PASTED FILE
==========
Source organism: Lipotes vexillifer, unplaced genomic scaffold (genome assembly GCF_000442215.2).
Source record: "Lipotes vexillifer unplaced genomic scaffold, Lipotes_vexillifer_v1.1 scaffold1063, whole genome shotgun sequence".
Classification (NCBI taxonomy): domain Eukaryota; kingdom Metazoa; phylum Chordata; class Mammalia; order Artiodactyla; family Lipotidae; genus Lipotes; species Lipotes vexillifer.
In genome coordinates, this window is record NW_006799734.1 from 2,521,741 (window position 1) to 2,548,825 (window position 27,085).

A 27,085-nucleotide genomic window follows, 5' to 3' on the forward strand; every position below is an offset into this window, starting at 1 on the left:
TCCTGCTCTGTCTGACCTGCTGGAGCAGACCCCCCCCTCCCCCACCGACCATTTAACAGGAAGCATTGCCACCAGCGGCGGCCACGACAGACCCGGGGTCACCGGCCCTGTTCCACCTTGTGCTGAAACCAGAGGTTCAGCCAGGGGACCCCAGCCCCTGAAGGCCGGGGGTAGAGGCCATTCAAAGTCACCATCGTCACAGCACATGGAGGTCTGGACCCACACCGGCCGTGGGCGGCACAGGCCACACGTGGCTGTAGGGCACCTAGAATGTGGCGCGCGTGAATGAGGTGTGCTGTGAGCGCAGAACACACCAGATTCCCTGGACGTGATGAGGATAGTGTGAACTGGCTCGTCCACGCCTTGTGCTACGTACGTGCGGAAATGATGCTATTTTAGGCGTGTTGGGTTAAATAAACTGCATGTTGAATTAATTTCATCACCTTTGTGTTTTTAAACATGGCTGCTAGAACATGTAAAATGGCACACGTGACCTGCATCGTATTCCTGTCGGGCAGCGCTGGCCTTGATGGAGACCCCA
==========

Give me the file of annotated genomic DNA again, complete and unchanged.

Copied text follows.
Source organism: Lipotes vexillifer, unplaced genomic scaffold (genome assembly GCF_000442215.2).
Source record: "Lipotes vexillifer unplaced genomic scaffold, Lipotes_vexillifer_v1.1 scaffold1063, whole genome shotgun sequence".
Classification (NCBI taxonomy): domain Eukaryota; kingdom Metazoa; phylum Chordata; class Mammalia; order Artiodactyla; family Lipotidae; genus Lipotes; species Lipotes vexillifer.
In genome coordinates, this window is record NW_006799734.1 from 2,521,741 (window position 1) to 2,548,825 (window position 27,085).

A 27,085-nucleotide genomic window follows, 5' to 3' on the forward strand; every position below is an offset into this window, starting at 1 on the left:
TCCTGCTCTGTCTGACCTGCTGGAGCAGACCCCCCCCTCCCCCACCGACCATTTAACAGGAAGCATTGCCACCAGCGGCGGCCACGACAGACCCGGGGTCACCGGCCCTGTTCCACCTTGTGCTGAAACCAGAGGTTCAGCCAGGGGACCCCAGCCCCTGAAGGCCGGGGGTAGAGGCCATTCAAAGTCACCATCGTCACAGCACATGGAGGTCTGGACCCACACCGGCCGTGGGCGGCACAGGCCACACGTGGCTGTAGGGCACCTAGAATGTGGCGCGCGTGAATGAGGTGTGCTGTGAGCGCAGAACACACCAGATTCCCTGGACGTGATGAGGATAGTGTGAACTGGCTCGTCCACGCCTTGTGCTACGTACGTGCGGAAATGATGCTATTTTAGGCGTGTTGGGTTAAATAAACTGCATGTTGAATTAATTTCATCACCTTTGTGTTTTTAAACATGGCTGCTAGAACATGTAAAATGGCACACGTGACCTGCATCGTATTCCTGTCGGGCAGCGCTGGCCTTGATGGAGACCCCA